Epigenomic and Transcriptional Regulation of Hepatic Metabolism by REV-ERB and Hdac3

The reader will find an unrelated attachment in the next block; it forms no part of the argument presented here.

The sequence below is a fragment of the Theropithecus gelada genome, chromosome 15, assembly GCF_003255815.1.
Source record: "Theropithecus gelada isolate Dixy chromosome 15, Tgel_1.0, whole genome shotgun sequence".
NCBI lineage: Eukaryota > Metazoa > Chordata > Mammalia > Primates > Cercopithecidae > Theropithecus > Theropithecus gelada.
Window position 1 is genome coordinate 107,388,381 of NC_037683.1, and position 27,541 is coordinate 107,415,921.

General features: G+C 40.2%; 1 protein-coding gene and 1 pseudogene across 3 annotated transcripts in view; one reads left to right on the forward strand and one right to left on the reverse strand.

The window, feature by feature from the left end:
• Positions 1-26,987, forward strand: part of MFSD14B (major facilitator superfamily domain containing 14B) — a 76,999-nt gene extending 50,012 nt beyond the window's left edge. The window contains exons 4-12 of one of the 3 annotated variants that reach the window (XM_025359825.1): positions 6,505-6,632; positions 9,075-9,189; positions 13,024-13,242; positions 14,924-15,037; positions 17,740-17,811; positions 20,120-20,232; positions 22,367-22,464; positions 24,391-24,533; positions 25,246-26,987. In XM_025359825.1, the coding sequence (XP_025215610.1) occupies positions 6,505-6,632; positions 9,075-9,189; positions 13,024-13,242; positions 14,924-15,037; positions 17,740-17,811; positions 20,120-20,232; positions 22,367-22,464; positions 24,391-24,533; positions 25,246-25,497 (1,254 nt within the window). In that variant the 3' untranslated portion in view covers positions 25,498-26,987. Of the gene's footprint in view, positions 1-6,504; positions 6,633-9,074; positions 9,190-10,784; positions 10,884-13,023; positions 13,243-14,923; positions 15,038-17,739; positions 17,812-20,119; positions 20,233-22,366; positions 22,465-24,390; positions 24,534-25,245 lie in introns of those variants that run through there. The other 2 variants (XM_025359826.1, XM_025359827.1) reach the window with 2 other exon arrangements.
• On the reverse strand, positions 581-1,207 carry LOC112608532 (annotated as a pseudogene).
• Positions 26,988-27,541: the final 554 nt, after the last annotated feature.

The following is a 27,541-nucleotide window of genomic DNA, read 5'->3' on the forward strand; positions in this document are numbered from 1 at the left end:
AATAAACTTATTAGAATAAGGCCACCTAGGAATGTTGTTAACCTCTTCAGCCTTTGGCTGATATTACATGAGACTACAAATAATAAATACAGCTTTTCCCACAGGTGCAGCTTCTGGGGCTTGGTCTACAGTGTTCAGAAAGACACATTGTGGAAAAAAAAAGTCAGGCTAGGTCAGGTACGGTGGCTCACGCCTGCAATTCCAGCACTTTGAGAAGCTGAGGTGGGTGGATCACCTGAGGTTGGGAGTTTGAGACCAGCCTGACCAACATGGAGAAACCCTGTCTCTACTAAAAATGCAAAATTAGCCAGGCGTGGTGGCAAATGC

Metabolic activities are regulated by the circadian clock, and disruption of the clock exacerbates metabolic diseases including obesity and diabetes. Transcriptomic studies in metabolic organs suggested that the circadian clock drives the circadian expression of important metabolic genes. Here we show that histone deacetylase 3 (HDAC3) is recruited to the mouse liver genome in a circadian manner. Histone acetylation is inversely related to HDAC3 binding, and this rhythm is lost when HDAC3 is absent. Diurnal recruitment of HDAC3 corresponds to the expression pattern of REV-ERBα, an important component of the circadian clock. REV-ERBα colocalizes with HDAC3 near genes regulating lipid metabolism, and deletion of HDAC3 or Rev-erbα in mouse liver causes hepatic steatosis. Thus, genomic recruitment of HDAC3 by REV-ERBα directs a circadian rhythm of histone acetylation and gene expression required for normal hepatic lipid homeostasis. In addition, we reported that the REV-ERBα paralog, REV-ERBβ also displays circadian binding similar to that of REV-ERBα. REV-ERBβ also recruits HDAC3 and protects the circadian clock and hepatic lipid homeostasis in the absence of REV-ERBα. REV-ERBs are indeed essential components of the circadian clock. Furthermore, we discovered that REV-ERBs competes with RORα for genomic binding at Bmal1 and Npas2 genes, and drives a diurnal binding of RORα. We then identified thousands of competing sites by RORα ChIP-seq, many of which are in close proximity of clock and metabolic genes. We also discovered many RORα binding sites with no rhythmic RORα binding or rhythmic RORα binding in-phase with REV-ERBs. Collectively, these findings indicate that REV-ERBs, HDAC3 and potentially RORα mediate the epigenomic and transcriptional regulation of liver metabolism by the circadian clock.